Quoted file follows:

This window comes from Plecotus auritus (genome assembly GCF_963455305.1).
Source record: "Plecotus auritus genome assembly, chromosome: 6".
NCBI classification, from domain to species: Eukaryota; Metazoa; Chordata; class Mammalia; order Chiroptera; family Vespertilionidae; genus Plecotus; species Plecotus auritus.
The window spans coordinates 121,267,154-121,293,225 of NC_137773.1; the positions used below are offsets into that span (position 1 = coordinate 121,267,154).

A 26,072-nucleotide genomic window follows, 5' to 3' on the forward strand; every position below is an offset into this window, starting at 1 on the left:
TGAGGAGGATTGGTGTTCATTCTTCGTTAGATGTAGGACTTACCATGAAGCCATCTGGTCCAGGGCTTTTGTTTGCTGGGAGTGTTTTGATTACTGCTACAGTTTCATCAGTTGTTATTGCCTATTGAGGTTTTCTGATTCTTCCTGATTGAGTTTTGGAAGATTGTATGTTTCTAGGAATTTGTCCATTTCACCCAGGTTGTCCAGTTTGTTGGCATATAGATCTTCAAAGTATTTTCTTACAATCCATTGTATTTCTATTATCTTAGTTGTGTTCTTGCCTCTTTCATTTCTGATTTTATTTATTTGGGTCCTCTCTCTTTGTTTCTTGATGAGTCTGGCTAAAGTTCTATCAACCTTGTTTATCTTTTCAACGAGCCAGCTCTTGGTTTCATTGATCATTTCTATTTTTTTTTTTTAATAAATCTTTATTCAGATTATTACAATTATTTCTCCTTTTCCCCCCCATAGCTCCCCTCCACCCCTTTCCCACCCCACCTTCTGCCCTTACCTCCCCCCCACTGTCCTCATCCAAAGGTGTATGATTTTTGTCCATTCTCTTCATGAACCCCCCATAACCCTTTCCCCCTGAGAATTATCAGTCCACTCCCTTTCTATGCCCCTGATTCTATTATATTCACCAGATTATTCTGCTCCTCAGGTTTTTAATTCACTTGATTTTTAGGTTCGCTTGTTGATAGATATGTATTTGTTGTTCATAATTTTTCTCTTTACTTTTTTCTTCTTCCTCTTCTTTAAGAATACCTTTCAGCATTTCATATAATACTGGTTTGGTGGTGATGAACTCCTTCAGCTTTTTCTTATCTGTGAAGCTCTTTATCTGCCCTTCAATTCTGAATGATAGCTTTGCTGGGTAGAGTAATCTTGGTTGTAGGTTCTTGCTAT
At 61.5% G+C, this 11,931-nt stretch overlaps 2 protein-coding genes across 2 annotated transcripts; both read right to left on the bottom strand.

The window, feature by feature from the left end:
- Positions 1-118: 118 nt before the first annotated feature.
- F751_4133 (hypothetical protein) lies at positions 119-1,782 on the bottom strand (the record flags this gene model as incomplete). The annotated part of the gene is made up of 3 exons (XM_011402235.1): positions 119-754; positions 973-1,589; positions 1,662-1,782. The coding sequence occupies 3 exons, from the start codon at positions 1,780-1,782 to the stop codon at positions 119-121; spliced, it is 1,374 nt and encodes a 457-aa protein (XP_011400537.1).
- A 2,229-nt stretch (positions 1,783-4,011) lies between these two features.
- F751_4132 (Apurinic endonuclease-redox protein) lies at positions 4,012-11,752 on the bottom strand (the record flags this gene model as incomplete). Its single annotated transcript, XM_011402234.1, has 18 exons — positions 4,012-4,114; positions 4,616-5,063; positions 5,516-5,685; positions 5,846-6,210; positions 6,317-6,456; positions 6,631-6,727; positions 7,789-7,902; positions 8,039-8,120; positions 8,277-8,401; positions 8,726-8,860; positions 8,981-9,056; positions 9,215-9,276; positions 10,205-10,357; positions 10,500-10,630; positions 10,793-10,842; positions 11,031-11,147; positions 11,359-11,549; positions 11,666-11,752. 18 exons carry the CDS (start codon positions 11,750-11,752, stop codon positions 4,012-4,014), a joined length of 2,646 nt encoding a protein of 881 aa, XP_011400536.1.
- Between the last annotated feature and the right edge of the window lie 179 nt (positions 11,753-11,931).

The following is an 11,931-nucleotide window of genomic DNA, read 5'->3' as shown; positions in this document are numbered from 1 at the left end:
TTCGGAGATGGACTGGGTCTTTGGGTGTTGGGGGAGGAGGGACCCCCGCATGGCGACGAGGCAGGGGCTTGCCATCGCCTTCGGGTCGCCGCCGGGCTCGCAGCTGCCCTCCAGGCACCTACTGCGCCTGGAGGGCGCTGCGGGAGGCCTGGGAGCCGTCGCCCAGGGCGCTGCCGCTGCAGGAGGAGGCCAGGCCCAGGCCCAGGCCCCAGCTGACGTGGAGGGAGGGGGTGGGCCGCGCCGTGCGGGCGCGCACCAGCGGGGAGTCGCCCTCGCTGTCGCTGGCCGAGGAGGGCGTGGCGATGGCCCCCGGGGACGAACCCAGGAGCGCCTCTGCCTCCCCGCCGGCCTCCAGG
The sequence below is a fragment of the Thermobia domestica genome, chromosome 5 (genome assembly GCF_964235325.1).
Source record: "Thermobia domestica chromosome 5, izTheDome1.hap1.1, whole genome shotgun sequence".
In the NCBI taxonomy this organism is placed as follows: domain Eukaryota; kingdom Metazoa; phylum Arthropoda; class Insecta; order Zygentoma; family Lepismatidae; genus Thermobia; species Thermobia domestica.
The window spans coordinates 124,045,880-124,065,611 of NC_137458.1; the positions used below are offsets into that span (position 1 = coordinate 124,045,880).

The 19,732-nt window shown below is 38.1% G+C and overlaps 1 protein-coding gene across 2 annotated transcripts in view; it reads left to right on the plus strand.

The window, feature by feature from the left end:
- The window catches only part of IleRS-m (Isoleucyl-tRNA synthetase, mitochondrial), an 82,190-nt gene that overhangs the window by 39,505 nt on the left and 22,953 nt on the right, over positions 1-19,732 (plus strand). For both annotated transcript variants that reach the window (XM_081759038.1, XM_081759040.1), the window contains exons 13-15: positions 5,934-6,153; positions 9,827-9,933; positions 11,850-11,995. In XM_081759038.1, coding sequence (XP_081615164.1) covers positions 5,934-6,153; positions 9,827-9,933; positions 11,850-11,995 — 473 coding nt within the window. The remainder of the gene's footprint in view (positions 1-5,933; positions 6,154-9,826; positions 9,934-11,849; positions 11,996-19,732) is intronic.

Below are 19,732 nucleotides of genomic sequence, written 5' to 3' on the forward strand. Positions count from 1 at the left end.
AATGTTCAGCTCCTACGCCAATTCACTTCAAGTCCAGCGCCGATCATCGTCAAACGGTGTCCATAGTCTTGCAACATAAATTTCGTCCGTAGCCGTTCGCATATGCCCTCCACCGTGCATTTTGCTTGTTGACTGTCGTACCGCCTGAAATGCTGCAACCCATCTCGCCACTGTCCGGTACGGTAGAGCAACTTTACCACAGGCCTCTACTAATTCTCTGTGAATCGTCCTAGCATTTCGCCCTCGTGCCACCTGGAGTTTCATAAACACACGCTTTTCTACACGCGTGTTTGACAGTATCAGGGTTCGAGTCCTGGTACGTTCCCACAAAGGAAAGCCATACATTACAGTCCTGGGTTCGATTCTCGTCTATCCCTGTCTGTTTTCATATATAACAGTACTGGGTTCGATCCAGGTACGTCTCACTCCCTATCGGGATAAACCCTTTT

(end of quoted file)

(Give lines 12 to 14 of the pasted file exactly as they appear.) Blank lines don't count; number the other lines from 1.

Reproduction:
- F751_4132 (Apurinic endonuclease-redox protein) lies at positions 4,012-11,752 on the bottom strand (the record flags this gene model as incomplete). Its single annotated transcript, XM_011402234.1, has 18 exons — positions 4,012-4,114; positions 4,616-5,063; positions 5,516-5,685; positions 5,846-6,210; positions 6,317-6,456; positions 6,631-6,727; positions 7,789-7,902; positions 8,039-8,120; positions 8,277-8,401; positions 8,726-8,860; positions 8,981-9,056; positions 9,215-9,276; positions 10,205-10,357; positions 10,500-10,630; positions 10,793-10,842; positions 11,031-11,147; positions 11,359-11,549; positions 11,666-11,752. 18 exons carry the CDS (start codon positions 11,750-11,752, stop codon positions 4,012-4,014), a joined length of 2,646 nt encoding a protein of 881 aa, XP_011400536.1.
- Between the last annotated feature and the right edge of the window lie 179 nt (positions 11,753-11,931).

The following is an 11,931-nucleotide window of genomic DNA, read 5'->3' as shown; positions in this document are numbered from 1 at the left end: